It’s okay to eat crocodile meat, just take these precautions


Amid rising pork prices, some consumers are turning to consuming crocodile meat as an alternative protein source, says Dr Suwanchai Wattanayingcharoenchai, director-general of the Department of Health.

Crocodile meat is considered an environmentally friendly product as crocodile breeding can be done without exposure to harmful chemicals. But because crocodiles are classified as reptiles, they could be contaminated with bacteria such as salmonella, which could cause diseases such as typhoid, diarrhoea and digestive disorders, Suwanchai cautions.

Chefs should wash their hands and equipment every time before processing meat to avoid bacterial contamination, and avoid eating it raw, he says.

When shopping for crocodile meat that is sold in the market, it is best to choose the meat from the tail [bong ton]. Good meat should be fresh and solid, no bad smell, and you should buy only from a reliable source, says Dr Suwanchai.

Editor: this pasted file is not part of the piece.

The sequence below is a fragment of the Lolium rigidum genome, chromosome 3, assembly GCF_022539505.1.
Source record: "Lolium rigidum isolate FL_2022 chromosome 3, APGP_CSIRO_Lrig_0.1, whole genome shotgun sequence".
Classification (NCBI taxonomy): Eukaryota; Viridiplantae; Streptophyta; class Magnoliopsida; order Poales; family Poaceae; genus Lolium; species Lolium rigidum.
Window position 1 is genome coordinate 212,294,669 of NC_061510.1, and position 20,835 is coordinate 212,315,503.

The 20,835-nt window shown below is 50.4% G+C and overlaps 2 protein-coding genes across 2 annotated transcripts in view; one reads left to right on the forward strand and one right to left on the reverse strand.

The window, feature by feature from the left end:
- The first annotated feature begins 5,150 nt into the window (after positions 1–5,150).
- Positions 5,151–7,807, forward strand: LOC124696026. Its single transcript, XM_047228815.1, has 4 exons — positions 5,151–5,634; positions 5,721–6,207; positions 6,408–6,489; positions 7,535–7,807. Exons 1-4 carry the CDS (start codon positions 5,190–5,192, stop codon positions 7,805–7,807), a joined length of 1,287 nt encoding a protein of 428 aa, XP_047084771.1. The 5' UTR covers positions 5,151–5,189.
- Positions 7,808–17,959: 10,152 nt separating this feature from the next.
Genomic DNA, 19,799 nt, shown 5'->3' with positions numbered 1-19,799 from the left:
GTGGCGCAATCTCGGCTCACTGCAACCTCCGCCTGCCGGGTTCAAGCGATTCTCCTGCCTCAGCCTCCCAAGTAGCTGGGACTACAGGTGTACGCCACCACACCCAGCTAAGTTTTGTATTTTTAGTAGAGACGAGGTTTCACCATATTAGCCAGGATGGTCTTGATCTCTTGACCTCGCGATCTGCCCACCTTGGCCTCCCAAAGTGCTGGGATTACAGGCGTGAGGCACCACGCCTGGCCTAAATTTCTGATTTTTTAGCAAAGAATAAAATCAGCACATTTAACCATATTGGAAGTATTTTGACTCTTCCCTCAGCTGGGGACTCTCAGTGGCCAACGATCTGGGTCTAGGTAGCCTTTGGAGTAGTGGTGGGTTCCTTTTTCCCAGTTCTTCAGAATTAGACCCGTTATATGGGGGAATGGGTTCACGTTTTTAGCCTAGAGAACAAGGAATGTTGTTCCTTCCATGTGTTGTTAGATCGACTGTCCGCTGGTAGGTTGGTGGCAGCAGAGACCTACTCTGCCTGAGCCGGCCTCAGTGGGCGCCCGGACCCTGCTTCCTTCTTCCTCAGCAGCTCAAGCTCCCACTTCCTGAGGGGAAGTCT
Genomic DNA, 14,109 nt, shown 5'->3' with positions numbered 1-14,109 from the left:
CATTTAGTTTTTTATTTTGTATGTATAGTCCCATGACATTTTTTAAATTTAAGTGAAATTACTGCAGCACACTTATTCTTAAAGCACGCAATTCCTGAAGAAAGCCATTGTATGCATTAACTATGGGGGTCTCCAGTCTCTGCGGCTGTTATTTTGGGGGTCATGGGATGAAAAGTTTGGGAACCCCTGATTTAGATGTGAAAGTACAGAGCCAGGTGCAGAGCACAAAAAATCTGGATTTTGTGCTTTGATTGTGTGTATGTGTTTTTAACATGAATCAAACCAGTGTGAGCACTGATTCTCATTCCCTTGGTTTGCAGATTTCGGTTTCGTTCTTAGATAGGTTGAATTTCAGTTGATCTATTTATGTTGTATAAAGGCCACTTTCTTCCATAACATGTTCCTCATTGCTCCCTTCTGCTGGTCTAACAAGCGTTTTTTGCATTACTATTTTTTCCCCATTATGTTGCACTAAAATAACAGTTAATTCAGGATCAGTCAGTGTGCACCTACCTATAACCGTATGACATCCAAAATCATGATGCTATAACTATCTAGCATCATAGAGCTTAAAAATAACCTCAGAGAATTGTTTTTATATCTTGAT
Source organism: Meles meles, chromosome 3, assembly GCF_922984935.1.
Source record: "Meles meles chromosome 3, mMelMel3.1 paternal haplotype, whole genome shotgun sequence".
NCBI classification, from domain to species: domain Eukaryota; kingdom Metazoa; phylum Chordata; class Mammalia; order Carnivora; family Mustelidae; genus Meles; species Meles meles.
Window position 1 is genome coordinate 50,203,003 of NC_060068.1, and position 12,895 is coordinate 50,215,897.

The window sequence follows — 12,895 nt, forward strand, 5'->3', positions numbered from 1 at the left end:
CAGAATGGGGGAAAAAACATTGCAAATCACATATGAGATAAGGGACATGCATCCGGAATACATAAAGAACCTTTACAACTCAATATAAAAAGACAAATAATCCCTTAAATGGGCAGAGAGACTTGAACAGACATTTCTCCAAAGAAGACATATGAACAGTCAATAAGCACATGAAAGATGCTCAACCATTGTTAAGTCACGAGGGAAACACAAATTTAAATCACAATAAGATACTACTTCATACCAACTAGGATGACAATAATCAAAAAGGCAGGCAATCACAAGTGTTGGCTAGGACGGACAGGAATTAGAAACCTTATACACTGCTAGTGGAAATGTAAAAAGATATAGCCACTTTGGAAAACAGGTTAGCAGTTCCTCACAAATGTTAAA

Consumers should choose meat as a source of protein to suit their needs because the nutritional value and price of crocodile meat is not much different from that of other animal meat.

Key facts:

– 100g of crocodile meat has 99 kilocalories of energy, 21.5 grams of protein, 2.9 grams of fat and 65 milligrams of cholesterol.

– 100g of pork has 107 kcal, 22g protein, 2g fat and 55mg cholesterol.

– 100g of chicken meat contains 145 kcal of energy, 22.2g of protein, 6.2g of fat, and 62mg of cholesterol.

– 100g of beef has 121 kcal of energy, 21.2g of protein, 4g of fat, and 51mg of cholesterol.